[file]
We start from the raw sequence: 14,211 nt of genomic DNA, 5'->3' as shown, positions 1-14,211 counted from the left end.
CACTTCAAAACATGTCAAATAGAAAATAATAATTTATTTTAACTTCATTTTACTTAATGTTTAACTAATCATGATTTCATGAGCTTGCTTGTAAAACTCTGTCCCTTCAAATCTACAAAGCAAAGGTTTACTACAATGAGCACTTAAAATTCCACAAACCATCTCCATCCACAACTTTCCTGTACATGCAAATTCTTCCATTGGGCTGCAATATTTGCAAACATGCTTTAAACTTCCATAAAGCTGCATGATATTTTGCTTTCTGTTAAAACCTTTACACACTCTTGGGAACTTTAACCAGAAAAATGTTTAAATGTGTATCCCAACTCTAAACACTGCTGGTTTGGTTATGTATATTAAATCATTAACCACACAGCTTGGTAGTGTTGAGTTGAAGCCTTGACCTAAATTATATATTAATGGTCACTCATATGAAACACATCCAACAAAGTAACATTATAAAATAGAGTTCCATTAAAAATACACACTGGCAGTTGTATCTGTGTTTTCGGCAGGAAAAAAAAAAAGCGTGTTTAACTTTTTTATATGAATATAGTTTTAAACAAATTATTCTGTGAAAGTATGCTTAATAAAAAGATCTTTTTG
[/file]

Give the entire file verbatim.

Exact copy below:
We start from the raw sequence: 14,211 nt of genomic DNA, 5'->3' as shown, positions 1-14,211 counted from the left end.
CACTTCAAAACATGTCAAATAGAAAATAATAATTTATTTTAACTTCATTTTACTTAATGTTTAACTAATCATGATTTCATGAGCTTGCTTGTAAAACTCTGTCCCTTCAAATCTACAAAGCAAAGGTTTACTACAATGAGCACTTAAAATTCCACAAACCATCTCCATCCACAACTTTCCTGTACATGCAAATTCTTCCATTGGGCTGCAATATTTGCAAACATGCTTTAAACTTCCATAAAGCTGCATGATATTTTGCTTTCTGTTAAAACCTTTACACACTCTTGGGAACTTTAACCAGAAAAATGTTTAAATGTGTATCCCAACTCTAAACACTGCTGGTTTGGTTATGTATATTAAATCATTAACCACACAGCTTGGTAGTGTTGAGTTGAAGCCTTGACCTAAATTATATATTAATGGTCACTCATATGAAACACATCCAACAAAGTAACATTATAAAATAGAGTTCCATTAAAAATACACACTGGCAGTTGTATCTGTGTTTTCGGCAGGAAAAAAAAAAAGCGTGTTTAACTTTTTTATATGAATATAGTTTTAAACAAATTATTCTGTGAAAGTATGCTTAATAAAAAGATCTTTTTG